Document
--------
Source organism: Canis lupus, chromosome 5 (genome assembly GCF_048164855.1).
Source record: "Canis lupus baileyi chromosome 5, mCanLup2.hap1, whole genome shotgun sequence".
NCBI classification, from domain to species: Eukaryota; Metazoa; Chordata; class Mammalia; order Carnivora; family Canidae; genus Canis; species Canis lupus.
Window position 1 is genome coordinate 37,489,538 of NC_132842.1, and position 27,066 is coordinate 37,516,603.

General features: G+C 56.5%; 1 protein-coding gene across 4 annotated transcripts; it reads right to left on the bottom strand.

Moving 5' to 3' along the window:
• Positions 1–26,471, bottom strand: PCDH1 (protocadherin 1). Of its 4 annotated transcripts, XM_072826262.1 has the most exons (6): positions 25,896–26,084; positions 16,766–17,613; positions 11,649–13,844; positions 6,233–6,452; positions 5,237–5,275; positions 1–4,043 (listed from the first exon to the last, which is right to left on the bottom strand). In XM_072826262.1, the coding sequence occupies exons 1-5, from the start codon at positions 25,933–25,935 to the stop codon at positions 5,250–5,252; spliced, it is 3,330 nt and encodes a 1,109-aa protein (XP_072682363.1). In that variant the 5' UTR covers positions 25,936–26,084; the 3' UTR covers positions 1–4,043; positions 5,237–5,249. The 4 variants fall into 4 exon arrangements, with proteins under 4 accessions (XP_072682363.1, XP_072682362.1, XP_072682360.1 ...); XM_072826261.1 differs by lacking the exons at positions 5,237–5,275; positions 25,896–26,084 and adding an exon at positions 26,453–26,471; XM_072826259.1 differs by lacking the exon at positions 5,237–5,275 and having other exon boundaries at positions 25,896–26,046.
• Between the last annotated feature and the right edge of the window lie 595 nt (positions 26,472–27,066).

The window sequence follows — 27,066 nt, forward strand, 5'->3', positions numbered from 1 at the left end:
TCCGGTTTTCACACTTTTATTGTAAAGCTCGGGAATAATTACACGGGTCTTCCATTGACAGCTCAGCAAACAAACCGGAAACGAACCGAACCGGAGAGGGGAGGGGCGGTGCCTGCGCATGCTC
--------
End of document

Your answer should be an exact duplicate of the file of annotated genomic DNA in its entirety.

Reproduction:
Source organism: Canis lupus, chromosome 5 (genome assembly GCF_048164855.1).
Source record: "Canis lupus baileyi chromosome 5, mCanLup2.hap1, whole genome shotgun sequence".
NCBI classification, from domain to species: Eukaryota; Metazoa; Chordata; class Mammalia; order Carnivora; family Canidae; genus Canis; species Canis lupus.
Window position 1 is genome coordinate 37,489,538 of NC_132842.1, and position 27,066 is coordinate 37,516,603.

General features: G+C 56.5%; 1 protein-coding gene across 4 annotated transcripts; it reads right to left on the bottom strand.

Moving 5' to 3' along the window:
• Positions 1–26,471, bottom strand: PCDH1 (protocadherin 1). Of its 4 annotated transcripts, XM_072826262.1 has the most exons (6): positions 25,896–26,084; positions 16,766–17,613; positions 11,649–13,844; positions 6,233–6,452; positions 5,237–5,275; positions 1–4,043 (listed from the first exon to the last, which is right to left on the bottom strand). In XM_072826262.1, the coding sequence occupies exons 1-5, from the start codon at positions 25,933–25,935 to the stop codon at positions 5,250–5,252; spliced, it is 3,330 nt and encodes a 1,109-aa protein (XP_072682363.1). In that variant the 5' UTR covers positions 25,936–26,084; the 3' UTR covers positions 1–4,043; positions 5,237–5,249. The 4 variants fall into 4 exon arrangements, with proteins under 4 accessions (XP_072682363.1, XP_072682362.1, XP_072682360.1 ...); XM_072826261.1 differs by lacking the exons at positions 5,237–5,275; positions 25,896–26,084 and adding an exon at positions 26,453–26,471; XM_072826259.1 differs by lacking the exon at positions 5,237–5,275 and having other exon boundaries at positions 25,896–26,046.
• Between the last annotated feature and the right edge of the window lie 595 nt (positions 26,472–27,066).

The window sequence follows — 27,066 nt, forward strand, 5'->3', positions numbered from 1 at the left end:
TCCGGTTTTCACACTTTTATTGTAAAGCTCGGGAATAATTACACGGGTCTTCCATTGACAGCTCAGCAAACAAACCGGAAACGAACCGAACCGGAGAGGGGAGGGGCGGTGCCTGCGCATGCTC